Common running injuries - knee pain
Knee pain can be caused by inflammation of the knee tendon in the region just below the knee cap - called 'patella tendonitis'.

Common running injuries - knee pain

Knee pain can be caused by inflammation of the knee tendon in the region just below the knee cap (patella). This is called patella tendonitis. 

Symptoms

  • Pain and/or aching with possible swelling in the area just below the knee cap.
  • Pain to put pressure onto the area and when tightening the muscles of the front of the thigh.
  • Pain as the foot hits the ground when running.
  • Possible pain when sitting for long periods with the knee bent.
Knee structureCommon causes
  • training errors which result in an overload of stress
  • faults in foot/leg movement (biomechanics)
  • spinal problems causing muscle movement to be restricted
  • tight muscles or imbalance
  • weakness or poor development of certain muscles.
Some less common causes of pain in this area are
  • referral of pain (i.e. pain which originates) from the joints or nerves of the back
  • referral of pain from within the knee joint itself
  • cysts (filled cavities) within the tendon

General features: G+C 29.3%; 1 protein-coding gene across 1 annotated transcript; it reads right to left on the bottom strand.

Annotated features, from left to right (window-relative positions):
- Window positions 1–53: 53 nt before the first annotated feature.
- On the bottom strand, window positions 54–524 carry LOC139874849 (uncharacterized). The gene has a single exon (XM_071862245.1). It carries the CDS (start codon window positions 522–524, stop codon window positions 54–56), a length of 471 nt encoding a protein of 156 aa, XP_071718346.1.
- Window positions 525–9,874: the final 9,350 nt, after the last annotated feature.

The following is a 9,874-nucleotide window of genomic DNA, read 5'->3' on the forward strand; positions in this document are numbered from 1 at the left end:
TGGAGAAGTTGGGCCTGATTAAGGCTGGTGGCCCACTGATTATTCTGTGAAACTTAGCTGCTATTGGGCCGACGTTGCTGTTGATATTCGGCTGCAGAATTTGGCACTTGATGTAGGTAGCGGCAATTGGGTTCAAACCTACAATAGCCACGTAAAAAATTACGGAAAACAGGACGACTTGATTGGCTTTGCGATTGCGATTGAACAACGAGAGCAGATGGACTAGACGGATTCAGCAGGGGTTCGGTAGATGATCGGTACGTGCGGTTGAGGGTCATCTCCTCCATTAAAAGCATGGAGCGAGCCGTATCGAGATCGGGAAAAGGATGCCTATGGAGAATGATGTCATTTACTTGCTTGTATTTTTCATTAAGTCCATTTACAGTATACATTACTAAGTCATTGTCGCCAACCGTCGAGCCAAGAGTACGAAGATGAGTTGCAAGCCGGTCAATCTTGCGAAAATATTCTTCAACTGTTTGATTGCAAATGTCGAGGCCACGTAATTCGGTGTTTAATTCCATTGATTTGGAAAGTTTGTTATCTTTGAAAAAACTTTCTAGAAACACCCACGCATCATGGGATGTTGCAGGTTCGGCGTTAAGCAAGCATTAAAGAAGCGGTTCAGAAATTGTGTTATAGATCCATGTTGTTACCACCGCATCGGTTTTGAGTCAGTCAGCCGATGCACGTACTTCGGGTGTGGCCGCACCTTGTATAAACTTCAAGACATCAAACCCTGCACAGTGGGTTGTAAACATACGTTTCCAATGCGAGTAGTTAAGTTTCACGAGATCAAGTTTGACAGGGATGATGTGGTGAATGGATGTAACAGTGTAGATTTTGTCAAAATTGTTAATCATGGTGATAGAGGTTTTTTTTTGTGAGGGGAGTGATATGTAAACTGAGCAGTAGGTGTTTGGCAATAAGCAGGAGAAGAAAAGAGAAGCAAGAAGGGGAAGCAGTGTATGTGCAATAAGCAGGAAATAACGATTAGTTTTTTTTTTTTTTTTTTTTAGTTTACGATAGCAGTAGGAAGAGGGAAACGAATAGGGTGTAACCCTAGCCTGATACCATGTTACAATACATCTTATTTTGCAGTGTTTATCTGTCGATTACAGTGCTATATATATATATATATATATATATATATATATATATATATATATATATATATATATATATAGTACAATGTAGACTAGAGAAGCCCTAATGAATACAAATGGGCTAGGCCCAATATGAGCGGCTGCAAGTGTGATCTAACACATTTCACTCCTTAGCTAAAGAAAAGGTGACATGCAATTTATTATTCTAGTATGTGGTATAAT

• extra bone development (called a 'spur') in the lower region of the knee cap.
Self help begins with
  • rest from any activity which irritates for at least 2 days
  • icing the area of pain for up to 20 minutes every 2 hours where practical
  • regularly massaging into the area a topical anti-inflammatory or homeopathic cream or gel
  • use of oral homeopathic remedies
  • regular stretching of the thigh muscles (quadriceps), hip muscles (hip flexors and ilio-tibial band), buttocks (gluteus maximus), hamstrings (back of thigh) and calves (back of shin). The stretches should be repeated 3 times per area and held on an effective but not painful tension for at least 15-20 seconds.
If the pain has not significantly improved somewhere between 4-7 days then a consultation with a therapist or doctor who has proven experience in treating running injuries should be sought. Ask the therapist or doctor about self releasing techniques, particularly for the buttock, hamstring and 'ilio-tibial band' (the thigh muscle that runs approximately from your hip to knee) using a tennis ball under the relevant structure.

Stretch regularly will help prevent problems
stretchTreatment
  • Use of local electrotherapy and manual therapy techniques (massage and deeper tissue pressures to improve the quality of the tissue).
  • Releasing abnormal tightness from the pelvis down towards the knee.
  • Releasing any joint fixation.
  • Correcting abnormal biomechanics (i.e. the way in which the leg moves).
  • Strengthening and re-educating exercises where appropriate.

Average recovery time

1-3 weeks depending on severity (longer if allowed to become chronic).

Prevention
  • Warm up and stretch appropriately
  • Make use of regular self and professional massage
  • Have a biomechanical assessment
  • Avoid poor training practices

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